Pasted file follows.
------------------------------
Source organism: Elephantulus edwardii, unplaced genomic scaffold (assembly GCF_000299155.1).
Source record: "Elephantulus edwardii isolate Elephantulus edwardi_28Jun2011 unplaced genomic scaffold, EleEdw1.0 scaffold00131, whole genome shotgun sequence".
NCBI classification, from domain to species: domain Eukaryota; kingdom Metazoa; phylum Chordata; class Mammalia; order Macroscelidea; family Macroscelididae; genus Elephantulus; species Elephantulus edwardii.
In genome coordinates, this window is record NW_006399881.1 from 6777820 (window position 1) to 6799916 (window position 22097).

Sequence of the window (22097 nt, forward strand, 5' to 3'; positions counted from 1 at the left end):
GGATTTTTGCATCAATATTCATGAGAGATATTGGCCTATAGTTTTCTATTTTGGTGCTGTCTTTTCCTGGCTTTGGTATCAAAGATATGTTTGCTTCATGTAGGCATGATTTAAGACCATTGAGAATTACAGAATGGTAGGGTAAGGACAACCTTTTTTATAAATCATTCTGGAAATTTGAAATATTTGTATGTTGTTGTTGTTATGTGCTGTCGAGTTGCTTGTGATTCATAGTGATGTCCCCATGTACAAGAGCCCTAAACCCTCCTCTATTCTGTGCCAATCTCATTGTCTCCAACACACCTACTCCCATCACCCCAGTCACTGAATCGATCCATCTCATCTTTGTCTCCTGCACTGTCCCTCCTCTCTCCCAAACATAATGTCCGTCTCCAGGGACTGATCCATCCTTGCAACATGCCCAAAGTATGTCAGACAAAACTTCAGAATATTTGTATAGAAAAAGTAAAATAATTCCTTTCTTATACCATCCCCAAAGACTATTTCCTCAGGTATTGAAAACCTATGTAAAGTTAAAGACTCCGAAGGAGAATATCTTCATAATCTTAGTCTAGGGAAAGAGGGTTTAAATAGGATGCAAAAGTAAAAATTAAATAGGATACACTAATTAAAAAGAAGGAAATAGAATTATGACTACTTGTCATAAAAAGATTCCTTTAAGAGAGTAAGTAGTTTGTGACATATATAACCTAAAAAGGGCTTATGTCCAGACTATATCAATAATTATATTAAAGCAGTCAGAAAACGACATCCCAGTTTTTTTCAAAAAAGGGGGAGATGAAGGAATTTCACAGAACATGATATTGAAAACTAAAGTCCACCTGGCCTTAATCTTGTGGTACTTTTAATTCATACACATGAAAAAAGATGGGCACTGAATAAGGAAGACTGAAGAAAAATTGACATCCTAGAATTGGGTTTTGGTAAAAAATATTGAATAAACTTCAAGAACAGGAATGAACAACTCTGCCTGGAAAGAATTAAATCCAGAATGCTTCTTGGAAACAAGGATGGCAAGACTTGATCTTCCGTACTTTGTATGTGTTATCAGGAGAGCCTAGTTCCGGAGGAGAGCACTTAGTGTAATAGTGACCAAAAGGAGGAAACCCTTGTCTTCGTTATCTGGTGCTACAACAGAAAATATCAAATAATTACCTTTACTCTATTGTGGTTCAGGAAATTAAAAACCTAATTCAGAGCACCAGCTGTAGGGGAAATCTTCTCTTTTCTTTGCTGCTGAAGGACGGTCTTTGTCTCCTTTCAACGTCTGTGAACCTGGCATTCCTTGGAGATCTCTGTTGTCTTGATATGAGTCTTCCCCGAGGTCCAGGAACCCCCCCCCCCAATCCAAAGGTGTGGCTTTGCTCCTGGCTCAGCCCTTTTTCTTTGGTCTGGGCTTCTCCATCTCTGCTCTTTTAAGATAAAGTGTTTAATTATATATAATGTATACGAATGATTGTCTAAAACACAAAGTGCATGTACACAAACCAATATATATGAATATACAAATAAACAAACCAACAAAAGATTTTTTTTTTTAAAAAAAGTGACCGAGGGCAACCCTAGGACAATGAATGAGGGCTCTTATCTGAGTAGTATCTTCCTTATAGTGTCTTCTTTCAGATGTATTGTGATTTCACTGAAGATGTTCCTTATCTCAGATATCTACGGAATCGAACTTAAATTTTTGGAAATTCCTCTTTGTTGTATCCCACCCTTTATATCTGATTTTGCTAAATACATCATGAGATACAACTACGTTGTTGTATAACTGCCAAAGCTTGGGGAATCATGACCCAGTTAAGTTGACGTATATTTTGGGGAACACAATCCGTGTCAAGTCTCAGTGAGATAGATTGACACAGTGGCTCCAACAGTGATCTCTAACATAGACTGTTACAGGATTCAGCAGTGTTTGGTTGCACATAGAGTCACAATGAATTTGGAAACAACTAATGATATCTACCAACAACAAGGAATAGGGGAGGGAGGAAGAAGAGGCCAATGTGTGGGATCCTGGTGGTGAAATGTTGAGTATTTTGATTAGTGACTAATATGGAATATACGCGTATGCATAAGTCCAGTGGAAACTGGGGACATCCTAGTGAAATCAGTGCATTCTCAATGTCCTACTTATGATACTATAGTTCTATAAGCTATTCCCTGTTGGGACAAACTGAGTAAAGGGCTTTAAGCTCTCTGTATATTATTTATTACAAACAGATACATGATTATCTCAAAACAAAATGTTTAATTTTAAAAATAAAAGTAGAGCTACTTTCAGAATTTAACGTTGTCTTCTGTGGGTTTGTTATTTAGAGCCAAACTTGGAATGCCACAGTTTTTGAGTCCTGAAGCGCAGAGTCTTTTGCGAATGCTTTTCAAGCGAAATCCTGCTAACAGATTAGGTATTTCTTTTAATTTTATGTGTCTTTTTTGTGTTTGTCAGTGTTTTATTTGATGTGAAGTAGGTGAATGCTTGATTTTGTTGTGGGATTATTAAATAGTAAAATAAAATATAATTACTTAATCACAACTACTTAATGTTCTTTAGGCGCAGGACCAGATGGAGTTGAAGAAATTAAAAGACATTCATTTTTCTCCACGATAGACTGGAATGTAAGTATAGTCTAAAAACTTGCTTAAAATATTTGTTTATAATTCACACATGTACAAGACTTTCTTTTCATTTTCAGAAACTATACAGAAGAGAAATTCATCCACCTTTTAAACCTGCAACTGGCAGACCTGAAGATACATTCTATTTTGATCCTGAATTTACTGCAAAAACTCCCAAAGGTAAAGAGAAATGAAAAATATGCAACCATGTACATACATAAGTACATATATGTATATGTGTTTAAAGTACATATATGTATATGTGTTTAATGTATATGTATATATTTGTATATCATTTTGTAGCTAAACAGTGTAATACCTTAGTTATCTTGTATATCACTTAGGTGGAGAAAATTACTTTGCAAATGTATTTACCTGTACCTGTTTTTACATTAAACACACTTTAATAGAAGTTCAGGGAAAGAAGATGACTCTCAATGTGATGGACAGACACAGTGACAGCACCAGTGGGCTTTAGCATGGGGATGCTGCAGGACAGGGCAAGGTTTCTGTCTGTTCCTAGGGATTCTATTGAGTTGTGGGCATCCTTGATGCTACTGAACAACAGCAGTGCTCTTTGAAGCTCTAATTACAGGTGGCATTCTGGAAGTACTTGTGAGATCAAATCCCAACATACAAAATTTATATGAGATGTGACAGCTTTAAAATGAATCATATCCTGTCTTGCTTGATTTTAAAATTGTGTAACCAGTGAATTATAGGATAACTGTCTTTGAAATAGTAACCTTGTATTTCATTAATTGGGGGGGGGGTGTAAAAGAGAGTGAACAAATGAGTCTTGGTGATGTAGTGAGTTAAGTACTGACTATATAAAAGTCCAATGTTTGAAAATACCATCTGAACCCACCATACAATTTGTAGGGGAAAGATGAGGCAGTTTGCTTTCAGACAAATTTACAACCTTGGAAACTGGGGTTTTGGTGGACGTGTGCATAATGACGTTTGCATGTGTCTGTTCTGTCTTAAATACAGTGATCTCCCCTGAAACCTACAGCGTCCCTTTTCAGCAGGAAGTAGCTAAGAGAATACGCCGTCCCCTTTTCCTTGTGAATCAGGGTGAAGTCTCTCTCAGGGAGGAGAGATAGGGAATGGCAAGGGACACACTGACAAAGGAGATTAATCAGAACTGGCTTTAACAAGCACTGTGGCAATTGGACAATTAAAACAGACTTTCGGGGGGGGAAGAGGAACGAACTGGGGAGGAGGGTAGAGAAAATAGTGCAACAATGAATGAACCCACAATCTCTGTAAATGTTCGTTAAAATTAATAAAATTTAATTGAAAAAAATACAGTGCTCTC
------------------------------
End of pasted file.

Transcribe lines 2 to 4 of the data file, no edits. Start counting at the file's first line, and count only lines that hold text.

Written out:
Source record: "Elephantulus edwardii isolate Elephantulus edwardi_28Jun2011 unplaced genomic scaffold, EleEdw1.0 scaffold00131, whole genome shotgun sequence".
NCBI classification, from domain to species: domain Eukaryota; kingdom Metazoa; phylum Chordata; class Mammalia; order Macroscelidea; family Macroscelididae; genus Elephantulus; species Elephantulus edwardii.
In genome coordinates, this window is record NW_006399881.1 from 6777820 (window position 1) to 6799916 (window position 22097).